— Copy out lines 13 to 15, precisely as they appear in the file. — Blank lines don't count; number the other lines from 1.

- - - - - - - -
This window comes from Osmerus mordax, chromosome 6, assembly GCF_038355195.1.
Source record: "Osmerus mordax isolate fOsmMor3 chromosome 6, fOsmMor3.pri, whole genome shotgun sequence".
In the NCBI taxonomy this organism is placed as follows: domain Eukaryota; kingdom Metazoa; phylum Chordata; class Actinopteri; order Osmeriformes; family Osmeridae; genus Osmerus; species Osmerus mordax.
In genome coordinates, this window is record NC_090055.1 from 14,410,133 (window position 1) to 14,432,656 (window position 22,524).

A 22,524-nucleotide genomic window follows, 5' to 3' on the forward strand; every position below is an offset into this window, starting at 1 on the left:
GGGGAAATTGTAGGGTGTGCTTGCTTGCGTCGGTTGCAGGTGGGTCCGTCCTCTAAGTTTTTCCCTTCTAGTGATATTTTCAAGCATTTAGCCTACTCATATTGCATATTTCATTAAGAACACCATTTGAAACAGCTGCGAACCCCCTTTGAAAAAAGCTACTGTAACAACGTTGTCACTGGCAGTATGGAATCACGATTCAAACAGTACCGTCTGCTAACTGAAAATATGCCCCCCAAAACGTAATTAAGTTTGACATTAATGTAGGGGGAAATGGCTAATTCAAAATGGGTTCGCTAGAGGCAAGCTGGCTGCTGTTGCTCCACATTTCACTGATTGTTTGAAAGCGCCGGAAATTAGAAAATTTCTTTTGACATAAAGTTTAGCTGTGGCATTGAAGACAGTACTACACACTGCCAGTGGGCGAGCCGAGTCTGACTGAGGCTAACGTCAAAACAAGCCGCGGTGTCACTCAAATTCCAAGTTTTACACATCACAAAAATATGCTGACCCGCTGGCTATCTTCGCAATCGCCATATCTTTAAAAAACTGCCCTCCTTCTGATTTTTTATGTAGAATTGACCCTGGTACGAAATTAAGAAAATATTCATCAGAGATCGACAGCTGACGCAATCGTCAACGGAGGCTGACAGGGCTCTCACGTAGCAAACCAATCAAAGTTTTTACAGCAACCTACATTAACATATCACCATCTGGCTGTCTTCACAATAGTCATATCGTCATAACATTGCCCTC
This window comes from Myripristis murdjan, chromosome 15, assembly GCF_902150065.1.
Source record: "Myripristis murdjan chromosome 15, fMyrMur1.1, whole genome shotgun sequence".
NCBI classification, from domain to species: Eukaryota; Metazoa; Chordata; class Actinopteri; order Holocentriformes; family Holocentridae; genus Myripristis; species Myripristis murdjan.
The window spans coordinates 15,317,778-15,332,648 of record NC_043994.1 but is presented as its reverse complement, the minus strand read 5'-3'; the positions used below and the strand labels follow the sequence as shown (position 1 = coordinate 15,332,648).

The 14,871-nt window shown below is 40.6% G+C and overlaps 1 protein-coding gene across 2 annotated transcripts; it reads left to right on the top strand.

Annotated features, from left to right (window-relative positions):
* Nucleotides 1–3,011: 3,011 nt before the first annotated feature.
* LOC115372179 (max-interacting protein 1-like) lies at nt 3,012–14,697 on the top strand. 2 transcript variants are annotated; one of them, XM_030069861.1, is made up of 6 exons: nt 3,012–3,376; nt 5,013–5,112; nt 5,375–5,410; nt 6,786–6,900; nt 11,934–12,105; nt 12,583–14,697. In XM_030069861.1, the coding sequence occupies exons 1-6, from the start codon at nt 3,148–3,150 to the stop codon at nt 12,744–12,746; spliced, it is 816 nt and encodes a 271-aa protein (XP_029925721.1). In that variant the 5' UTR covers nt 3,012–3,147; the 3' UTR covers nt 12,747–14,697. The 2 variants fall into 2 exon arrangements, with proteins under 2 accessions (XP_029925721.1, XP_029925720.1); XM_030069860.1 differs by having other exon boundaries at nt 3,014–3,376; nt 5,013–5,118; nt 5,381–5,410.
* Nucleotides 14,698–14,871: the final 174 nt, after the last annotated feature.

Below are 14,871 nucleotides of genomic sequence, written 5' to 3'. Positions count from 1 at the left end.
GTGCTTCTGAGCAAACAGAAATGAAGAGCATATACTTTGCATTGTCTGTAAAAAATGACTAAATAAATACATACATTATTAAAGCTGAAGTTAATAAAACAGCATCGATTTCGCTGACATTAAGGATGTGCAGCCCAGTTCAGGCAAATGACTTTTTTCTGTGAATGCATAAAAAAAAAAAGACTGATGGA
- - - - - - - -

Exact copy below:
* Nucleotides 1–3,011: 3,011 nt before the first annotated feature.
* LOC115372179 (max-interacting protein 1-like) lies at nt 3,012–14,697 on the top strand. 2 transcript variants are annotated; one of them, XM_030069861.1, is made up of 6 exons: nt 3,012–3,376; nt 5,013–5,112; nt 5,375–5,410; nt 6,786–6,900; nt 11,934–12,105; nt 12,583–14,697. In XM_030069861.1, the coding sequence occupies exons 1-6, from the start codon at nt 3,148–3,150 to the stop codon at nt 12,744–12,746; spliced, it is 816 nt and encodes a 271-aa protein (XP_029925721.1). In that variant the 5' UTR covers nt 3,012–3,147; the 3' UTR covers nt 12,747–14,697. The 2 variants fall into 2 exon arrangements, with proteins under 2 accessions (XP_029925721.1, XP_029925720.1); XM_030069860.1 differs by having other exon boundaries at nt 3,014–3,376; nt 5,013–5,118; nt 5,381–5,410.
* Nucleotides 14,698–14,871: the final 174 nt, after the last annotated feature.